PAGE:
My Pakistan: Reflections on August 14th

I’m a dual citizen: I was born in Toronto but spent my childhood years in Pakistan. More important than a piece of paper telling me I am a citizen of Pakistan, I can tell you that I feel Pakistani in every sense of the word. Citizenship to me is about feeling and identity. I define my identity and I define what it means to be Pakistani for myself. As a Canadian (also in every sense of the word), people find it surprising that I can claim all of Pakistan as my own. The two identities seem conflicting. How can one be Canadian and Pakistani? How can someone who does not live in Pakistan claim all of Pakistan as her own? To me it’s all simple, it’s all me.
Pakistan is the nation that my grandparents fought for in order to raise their children as Pakistanis, to carve out a unique identity within many identities and to build futures based on freedom. I spent my childhood years in Faisalabad, Pakistan where my grandmother, a school teacher, had set up her life and was a strong leader in her local community and in her own right. She taught me Urdu, Punjabi and English. She taught me about the country’s history and culture, along with the history of my family. Most importantly, she taught me the foundations of what I needed to be me. Today, I continue to rely on her life story to help shape my life story. She was born in 1916 in Jalandhar, India and was part of that young generation that was to build the new nation of Pakistan in 1947.
The Pakistan I know may not be the Pakistan you know, which doesn’t discount either experience. My Pakistan is not the Pakistan we have been seeing in western media since 9/11. My idea of Pakistan is personal for me and does not merely come from impersonal theoretical definitions.
My Pakistan is beautiful. My Pakistan is charismatic. My Pakistan is hospitable, gentle, nurturing, and loving. My Pakistan is humane, charitable, compassionate and all giving. My Pakistan is full of intellect with literature, poetry and fine arts to explore. My Pakistan is resilient, strong, and progressive. My Pakistan is multifaceted, multilayered and multicultural. My Pakistan is a new country and is rapidly evolving. Most importantly, my Pakistan is about Pakistani people.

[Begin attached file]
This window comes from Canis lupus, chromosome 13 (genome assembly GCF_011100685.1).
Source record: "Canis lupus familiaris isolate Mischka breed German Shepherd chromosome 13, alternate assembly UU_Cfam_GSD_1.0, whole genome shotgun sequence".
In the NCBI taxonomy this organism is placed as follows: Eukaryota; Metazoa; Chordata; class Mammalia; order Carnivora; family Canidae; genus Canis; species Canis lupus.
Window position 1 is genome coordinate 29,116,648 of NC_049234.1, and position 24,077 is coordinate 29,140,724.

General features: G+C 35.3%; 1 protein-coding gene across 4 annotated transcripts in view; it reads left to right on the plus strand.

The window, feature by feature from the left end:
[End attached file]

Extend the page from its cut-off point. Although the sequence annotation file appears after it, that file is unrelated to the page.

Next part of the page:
My Pakistan is not synonymous with any religion, any particular regime or even a federal government. My Pakistan is not perfect, just as any other nation. My Pakistan is not of a static singular culture. My Pakistan has an infinite amount of challenges along with its rich talents. I do not pretend that my country has done no wrong. I do not pretend that my country contains no bad apples. My personal feelings of Pakistan are strongly tied to my sacred childhood experiences with my grandmother. My early life experiences and memories of Pakistan, along with my experiences of Pakistani people as I worked there as a social worker, can never be tainted by misguided western media, terrorist scare tactics, men who continue to oppress women, and others who continue to sabotage the country.
My greatest gift to Pakistan is that I am a Canadian of tremendous privilege with a university education and social work skills and am one who can, has, and continues to, give back to Pakistan. While working in humanitarian relief efforts in the northern areas, I became even more convinced of the strength of the human spirit. This country, even in its darkest moments has given back to me. My greatest contributions are also in how I represent Pakistan as I travel the world as a pseudo-ambassador. I share this responsibility of being an ambassador of Pakistan with millions of others living outside of the country. I alone do not define Pakistan, but I certainly own my personal feelings about Pakistan. There are currently well over 180 million life stories associated with Pakistan, citizens and non-citizens alike along with stories of generations past.
As Mrs. Pakistan World, I am often asked what messages I would like to give to the world about Pakistan. There are so many messages that there is not enough space in one interview or in one article. We are a vast, diverse and large group of people. Pakistanis, those living in and outside of Pakistan, are difficult to sum up in a few words or one picture, as we are so very diverse in our lifestyles, views, opinions, languages and histories.
So importantly, to the world I say that a singular definition of ‘Pakistani’ will not do for 180 million Pakistanis worldwide. I encourage you all to explore this country and the people to discover our depths, complexities and our richness.
“Pakistani” is a national identity to a homeland which was created in 1947 out of a movement for liberation. The nation was founded by Muhammad Ali Jinnah, who stated the following in an international talk in 1948,
Islam and its idealism have taught us democracy. It has taught equality of man, justice and fairplay to everybody. We are the inheritors of these glorious traditions and are fully alive to our responsibilities and obligations as framers of the future constitution of Pakistan. In any case Pakistan is not going to be a theocratic State to be ruled by priests with a divine mission. We have many non-Muslims –Hindus, Christians, and Parsis –but they are all Pakistanis. They will enjoy the same rights and privileges as any other citizens and will play their rightful part in the affairs of Pakistan.”